I bristle a bit when I see comments about the “world’s richest man.” Bezos is and the reason is he built an incredibly valuable company. Amazon’s market cap is over $1 trillion. Bezos owns 11.5%. The balance of the stockholders are worth $900 billion. Thank you Jeff. What is he supposed to do? Because he is rich, should Amazon give more away? Should they sell them at a loss? Amazon is business and businesses are not and never should be charities. Now, if he wants to sell his stock and buy the shields and give them away, that is a whole different story. But, then imagine what would happen to Amazon’s value when the headline reads (Bezos sells Amazon stock.” Certainly at this point in time Bezos is not as generous as Gates, Buffet, Bloomberg and Soros. But he has given away about $3 billion. One can hope that as he joins the 60 year old crowd that he will be more generous. Jeff Bezos is the American dream on steroids.
Ken Lonyai
BrainTrust

Gene — I’m surprised that your summary of billionaires is that misguided.

When a company owned by the world’s richest man pushes this kind of shallow PR to deflect ongoing press about its troublesome response to protecting its own employees, both are fair game for scrutiny. So if you want to be Bezos’ apologist, more power to you.

Let’s say they raise the giveaway to 100,000 shields from (20,000) at a production cost of $10 and compensate sellers for lost sales with three times that amount. That would be $4,000,000. Chump change for both a billionaire and a corporation. Is that what you’re defending?

Have you come out publicly like this in support of Amazon employees asking for better COVID protection, for Amazon employees that stood up for better protection and were fired for “unrelated reasons,” and prior to this situation, for Amazon employee’s efforts to unionize to gain better working conditions, or are you just a supporter of billionaires and shareholder profits? Please let me know Gene.

Ricardo Belmar
BrainTrust

Success and popularity are quite fickle. There is such a thing as being “too successful” in the eyes of the beholder and this is just that scenario. It doesn’t matter whether Amazon gives them away for free, sells them at cost, or if Bezos himself “bought” them with his own Amazon-earned cash/stock and turned around to give them away.

No matter which option they choose, there will be those who applaud them and those who criticize them. I wonder what the reaction would be if it was Walmart or Target doing this? Either way, the point is they have found a low-cost way to create a critical item that our healthcare workers desperately need. That alone is something worth appreciating — and the fact that by selling them at cost they will (hopefully) shut down any price gouging on their marketplace. Perhaps a better test will be what happens when all 20,000 are sold? Will they produce more, and will those be sold at cost? Let’s wait and see….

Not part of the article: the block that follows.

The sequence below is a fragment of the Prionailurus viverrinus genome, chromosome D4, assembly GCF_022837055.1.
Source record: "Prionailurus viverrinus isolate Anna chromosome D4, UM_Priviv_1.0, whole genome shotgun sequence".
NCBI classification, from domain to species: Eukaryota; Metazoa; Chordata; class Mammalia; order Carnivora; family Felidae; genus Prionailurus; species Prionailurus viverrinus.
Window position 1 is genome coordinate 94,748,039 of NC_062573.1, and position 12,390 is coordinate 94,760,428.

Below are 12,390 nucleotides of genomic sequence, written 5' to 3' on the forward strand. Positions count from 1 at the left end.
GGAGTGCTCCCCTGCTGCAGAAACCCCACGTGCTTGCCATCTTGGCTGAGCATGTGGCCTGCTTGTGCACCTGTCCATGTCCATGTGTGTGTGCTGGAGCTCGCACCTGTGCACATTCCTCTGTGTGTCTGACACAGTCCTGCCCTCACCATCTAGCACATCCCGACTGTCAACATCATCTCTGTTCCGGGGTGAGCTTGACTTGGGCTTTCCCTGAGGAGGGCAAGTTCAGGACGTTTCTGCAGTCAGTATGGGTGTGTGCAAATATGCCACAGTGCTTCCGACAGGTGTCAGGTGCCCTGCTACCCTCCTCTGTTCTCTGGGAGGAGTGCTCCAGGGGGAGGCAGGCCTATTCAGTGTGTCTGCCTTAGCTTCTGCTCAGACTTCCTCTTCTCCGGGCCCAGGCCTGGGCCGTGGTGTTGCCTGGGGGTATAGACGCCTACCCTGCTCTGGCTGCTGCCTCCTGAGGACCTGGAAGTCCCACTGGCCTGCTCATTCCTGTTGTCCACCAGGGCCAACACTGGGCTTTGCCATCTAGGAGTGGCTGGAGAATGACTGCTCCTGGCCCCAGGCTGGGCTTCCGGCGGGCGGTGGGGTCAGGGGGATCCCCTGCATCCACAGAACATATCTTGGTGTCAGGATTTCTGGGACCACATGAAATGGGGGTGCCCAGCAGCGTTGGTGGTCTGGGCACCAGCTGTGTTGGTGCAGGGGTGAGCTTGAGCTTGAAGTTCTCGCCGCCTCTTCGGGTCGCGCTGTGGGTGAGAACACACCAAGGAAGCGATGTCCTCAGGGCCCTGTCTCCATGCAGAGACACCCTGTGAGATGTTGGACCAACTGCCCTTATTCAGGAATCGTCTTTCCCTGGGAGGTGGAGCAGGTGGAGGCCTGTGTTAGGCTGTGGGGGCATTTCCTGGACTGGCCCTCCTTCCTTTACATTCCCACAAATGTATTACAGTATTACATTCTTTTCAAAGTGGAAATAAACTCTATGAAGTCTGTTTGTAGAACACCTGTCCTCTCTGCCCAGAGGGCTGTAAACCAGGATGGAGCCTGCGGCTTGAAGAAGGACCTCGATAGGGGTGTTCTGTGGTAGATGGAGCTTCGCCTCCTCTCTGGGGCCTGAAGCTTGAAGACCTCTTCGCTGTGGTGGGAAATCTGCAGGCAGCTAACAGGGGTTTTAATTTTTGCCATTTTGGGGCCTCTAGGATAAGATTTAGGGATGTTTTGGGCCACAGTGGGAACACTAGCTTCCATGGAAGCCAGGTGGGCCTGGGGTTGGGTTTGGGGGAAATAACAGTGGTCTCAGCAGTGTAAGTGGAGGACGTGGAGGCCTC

James Tenser
BrainTrust

While it’s not inappropriate to examine every move Amazon makes with a skeptical eye, I’d give their face-shields initiative a moderately positive review. So long as the company is focusing distribution on healthcare entities, I’m fine with their at-cost pricing. Those folks need PPE and I’m fine with Amazon undercutting the predators out there.

I’ll reserve judgement regarding what happens if they begin offering the product to the general market. Perhaps they have plans to license the design to manufacturers in the future, at which time normal competition will keep prices in check. As others here observe, this represents a tiny market sector for a very big company, so I don’t smell any conspiracy.

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Braintrust
"Frankly it doesn’t matter. They’re making them for an urgent need. If it’s for PR or just magnanimity, the end result is positive."
"While Amazon can certainly afford to give these away for free, there is nothing wrong with covering their costs of manufacture."
"Amazon is providing protective gear to people who need it at a fair price and that should be recognized and appreciated."